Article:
The 2012 election in Richland County, South Carolina, was a disaster that officials are still trying to untangle. Nearly 100 voting machines sat in a warehouse, unused on election night while voters queued up for as long as seven hours to vote at overburdened polling places. (Local conspiracy theorists have suggested—incorrectly—that the election office stiffed precincts on voting machines in areas that opposed a controversial tax proposal that voters rejected in 2010.)
Charles Stewart III, a political science professor at the Massachusetts Institute of Technology who has studied voting wait times, has posited that the problem is likely related to the poor provision of public service in minority areas in general. In other words, if you don’t have good trash pick up, your polling station isn’t likely to function very well, either.
Regardless of the cause, it is indisputable that African Americans and Latinos often have a much harder time voting than white people. This history inspired many of the election reforms that Republicans are now actively trying to roll back in places like Ohio and North Carolina, which the Supreme Court has essentially approved.
After the disastrous election in Ohio in 2004, state lawmakers and election officials created opportunities for early and absentee voting, and allowed people to register to vote and cast a ballot on the same day. The state required that every polling station have at least one voting machine for every 175 people. By 2012, roughly a third of all voters cast ballots early and the lines didn’t make the evening news.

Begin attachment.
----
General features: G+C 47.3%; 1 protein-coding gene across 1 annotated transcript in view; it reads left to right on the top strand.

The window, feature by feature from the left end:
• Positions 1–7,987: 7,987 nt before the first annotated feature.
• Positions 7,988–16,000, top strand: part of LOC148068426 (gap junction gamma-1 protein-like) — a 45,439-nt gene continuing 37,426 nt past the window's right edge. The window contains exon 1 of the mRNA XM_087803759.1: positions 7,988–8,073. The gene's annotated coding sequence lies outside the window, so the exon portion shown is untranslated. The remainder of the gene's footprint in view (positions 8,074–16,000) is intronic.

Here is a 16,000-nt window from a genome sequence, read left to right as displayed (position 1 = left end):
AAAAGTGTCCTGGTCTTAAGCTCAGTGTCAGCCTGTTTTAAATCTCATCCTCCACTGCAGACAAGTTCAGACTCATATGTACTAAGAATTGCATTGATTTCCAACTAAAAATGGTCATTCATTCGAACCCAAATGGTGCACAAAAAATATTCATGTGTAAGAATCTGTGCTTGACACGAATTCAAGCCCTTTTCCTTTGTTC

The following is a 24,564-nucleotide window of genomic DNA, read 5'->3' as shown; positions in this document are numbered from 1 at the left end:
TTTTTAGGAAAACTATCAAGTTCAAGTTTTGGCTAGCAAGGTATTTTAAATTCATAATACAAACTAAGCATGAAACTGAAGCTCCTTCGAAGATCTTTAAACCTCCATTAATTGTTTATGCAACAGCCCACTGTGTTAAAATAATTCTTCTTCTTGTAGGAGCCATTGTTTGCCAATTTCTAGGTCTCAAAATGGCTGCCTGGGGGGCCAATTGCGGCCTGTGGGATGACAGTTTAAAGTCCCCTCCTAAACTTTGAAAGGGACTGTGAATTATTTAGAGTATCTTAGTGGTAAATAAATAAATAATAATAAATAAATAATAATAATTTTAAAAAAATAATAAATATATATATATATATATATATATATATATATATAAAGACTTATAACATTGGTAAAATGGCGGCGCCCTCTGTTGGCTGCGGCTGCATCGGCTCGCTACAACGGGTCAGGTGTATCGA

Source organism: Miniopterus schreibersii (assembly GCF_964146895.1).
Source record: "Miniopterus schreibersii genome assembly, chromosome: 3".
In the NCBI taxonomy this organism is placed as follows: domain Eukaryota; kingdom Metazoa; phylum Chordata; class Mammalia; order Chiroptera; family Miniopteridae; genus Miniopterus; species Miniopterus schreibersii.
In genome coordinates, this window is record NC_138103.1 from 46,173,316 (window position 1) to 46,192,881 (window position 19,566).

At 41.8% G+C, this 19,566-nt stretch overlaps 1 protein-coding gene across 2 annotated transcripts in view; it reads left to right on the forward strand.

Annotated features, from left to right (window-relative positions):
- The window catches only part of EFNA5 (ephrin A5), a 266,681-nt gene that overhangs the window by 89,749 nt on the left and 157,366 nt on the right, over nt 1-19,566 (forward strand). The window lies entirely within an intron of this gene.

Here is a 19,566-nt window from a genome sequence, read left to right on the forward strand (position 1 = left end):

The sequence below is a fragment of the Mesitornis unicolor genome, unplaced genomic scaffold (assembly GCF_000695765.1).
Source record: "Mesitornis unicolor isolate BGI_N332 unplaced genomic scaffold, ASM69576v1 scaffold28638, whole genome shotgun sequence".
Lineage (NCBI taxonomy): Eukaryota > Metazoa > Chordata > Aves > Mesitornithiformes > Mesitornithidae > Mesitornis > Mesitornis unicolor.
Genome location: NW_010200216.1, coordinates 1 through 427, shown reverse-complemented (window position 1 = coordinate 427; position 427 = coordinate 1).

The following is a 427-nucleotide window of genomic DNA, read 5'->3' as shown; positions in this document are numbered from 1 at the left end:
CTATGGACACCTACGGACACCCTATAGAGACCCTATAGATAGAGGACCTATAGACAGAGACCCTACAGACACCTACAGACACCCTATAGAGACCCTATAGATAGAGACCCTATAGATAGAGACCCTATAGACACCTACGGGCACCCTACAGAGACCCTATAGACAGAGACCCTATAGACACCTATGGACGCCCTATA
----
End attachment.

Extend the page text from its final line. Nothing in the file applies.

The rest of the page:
But since Barack Obama was elected, the GOP-dominated Ohio state Legislature has been working feverishly to roll back those measures, which many Republicans view as too favorable to Democrats. In 2012, Doug Preisse, the chairman of the Franklin County Republican Party explained to the Columbus Dispatch, “I guess I really actually feel we shouldn’t contort the voting process to accommodate the urban—read African American—voter turnout machine.”
In 2011, the Legislature passed a bill killing off what’s known as “Golden Week,” where people could register and vote on the same day during the first of four weeks of early voting. Following a ballot initiative to overturn the measure, the legislature repealed the law. Earlier this year, Republican lawmakers once again eliminated Golden Week, and the Republican secretary of state, Jon Husted, issued a rule eliminating early voting on Sundays, the Monday before the election, and all evenings after five o’clock. The American Civil Liberties Union sued the state, at first blocking the measure in federal court. But in late September, the Supreme Court allowed the state to proceed.
Early voting and other reforms to make voting easier for everyone were not designed to boost Democrats but simply to even the playing field. That’s why the new measures in places such as Ohio and North Carolina that pare back early voting and pile on new ID and registration requirements are likely to create a double whammy for minority voters by compounding existing problems at the polls. Strict new ID requirements in particular are likely to lead to longer lines as voters try to figure out the new system at precincts that may already be suffering from a shortage of poll workers.